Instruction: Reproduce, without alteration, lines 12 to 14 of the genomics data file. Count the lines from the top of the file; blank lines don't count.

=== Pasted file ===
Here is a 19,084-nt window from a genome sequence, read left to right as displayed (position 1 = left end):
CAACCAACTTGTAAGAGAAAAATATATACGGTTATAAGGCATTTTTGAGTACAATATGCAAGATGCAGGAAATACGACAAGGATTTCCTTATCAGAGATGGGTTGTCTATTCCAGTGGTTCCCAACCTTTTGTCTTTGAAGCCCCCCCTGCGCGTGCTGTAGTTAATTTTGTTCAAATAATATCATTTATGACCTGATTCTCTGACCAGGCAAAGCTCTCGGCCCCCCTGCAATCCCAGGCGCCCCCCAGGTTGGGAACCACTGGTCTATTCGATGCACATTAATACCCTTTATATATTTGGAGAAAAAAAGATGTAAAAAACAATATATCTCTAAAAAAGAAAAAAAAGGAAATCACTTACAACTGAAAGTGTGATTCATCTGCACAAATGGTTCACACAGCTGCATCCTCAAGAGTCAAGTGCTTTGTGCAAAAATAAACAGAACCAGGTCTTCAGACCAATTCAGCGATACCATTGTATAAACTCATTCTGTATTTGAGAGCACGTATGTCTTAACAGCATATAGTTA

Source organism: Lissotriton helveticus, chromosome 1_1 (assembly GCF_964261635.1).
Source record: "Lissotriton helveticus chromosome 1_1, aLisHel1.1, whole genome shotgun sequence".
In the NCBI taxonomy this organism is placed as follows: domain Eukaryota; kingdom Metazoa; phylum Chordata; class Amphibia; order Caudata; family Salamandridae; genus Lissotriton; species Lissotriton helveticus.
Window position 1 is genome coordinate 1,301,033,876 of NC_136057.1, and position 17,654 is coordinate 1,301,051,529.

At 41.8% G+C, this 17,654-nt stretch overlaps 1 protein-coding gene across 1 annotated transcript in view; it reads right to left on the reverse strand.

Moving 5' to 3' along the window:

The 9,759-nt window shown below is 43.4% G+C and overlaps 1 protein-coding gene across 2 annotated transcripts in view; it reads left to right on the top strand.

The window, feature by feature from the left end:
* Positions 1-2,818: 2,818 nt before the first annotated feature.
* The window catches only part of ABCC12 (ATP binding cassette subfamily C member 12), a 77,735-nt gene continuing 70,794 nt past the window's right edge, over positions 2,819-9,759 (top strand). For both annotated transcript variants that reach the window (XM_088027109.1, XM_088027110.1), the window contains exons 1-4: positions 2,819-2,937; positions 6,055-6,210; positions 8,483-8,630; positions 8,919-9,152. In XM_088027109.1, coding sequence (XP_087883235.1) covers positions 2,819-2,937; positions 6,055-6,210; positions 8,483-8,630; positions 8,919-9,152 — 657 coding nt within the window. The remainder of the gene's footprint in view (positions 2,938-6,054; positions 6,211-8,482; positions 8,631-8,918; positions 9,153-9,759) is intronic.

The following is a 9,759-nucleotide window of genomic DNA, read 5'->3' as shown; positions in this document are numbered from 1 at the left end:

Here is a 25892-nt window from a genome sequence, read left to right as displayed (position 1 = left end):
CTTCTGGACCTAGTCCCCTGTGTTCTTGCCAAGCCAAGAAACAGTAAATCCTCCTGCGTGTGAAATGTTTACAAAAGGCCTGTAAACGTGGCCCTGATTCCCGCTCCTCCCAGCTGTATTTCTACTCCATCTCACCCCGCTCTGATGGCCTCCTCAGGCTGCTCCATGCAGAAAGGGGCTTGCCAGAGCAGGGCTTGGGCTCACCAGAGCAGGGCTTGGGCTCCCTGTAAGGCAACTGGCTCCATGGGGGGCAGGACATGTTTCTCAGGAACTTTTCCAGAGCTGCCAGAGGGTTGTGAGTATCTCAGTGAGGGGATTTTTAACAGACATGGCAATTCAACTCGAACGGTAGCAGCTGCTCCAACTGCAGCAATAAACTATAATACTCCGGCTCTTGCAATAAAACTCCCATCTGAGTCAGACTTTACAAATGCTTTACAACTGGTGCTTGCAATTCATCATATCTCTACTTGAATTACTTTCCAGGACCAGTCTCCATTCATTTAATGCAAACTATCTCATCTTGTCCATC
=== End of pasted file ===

* The window catches only part of ABCC12 (ATP binding cassette subfamily C member 12), a 77,735-nt gene continuing 70,794 nt past the window's right edge, over positions 2,819-9,759 (top strand). For both annotated transcript variants that reach the window (XM_088027109.1, XM_088027110.1), the window contains exons 1-4: positions 2,819-2,937; positions 6,055-6,210; positions 8,483-8,630; positions 8,919-9,152. In XM_088027109.1, coding sequence (XP_087883235.1) covers positions 2,819-2,937; positions 6,055-6,210; positions 8,483-8,630; positions 8,919-9,152 — 657 coding nt within the window. The remainder of the gene's footprint in view (positions 2,938-6,054; positions 6,211-8,482; positions 8,631-8,918; positions 9,153-9,759) is intronic.

The following is a 9,759-nucleotide window of genomic DNA, read 5'->3' as shown; positions in this document are numbered from 1 at the left end:

Here is a 25892-nt window from a genome sequence, read left to right as displayed (position 1 = left end):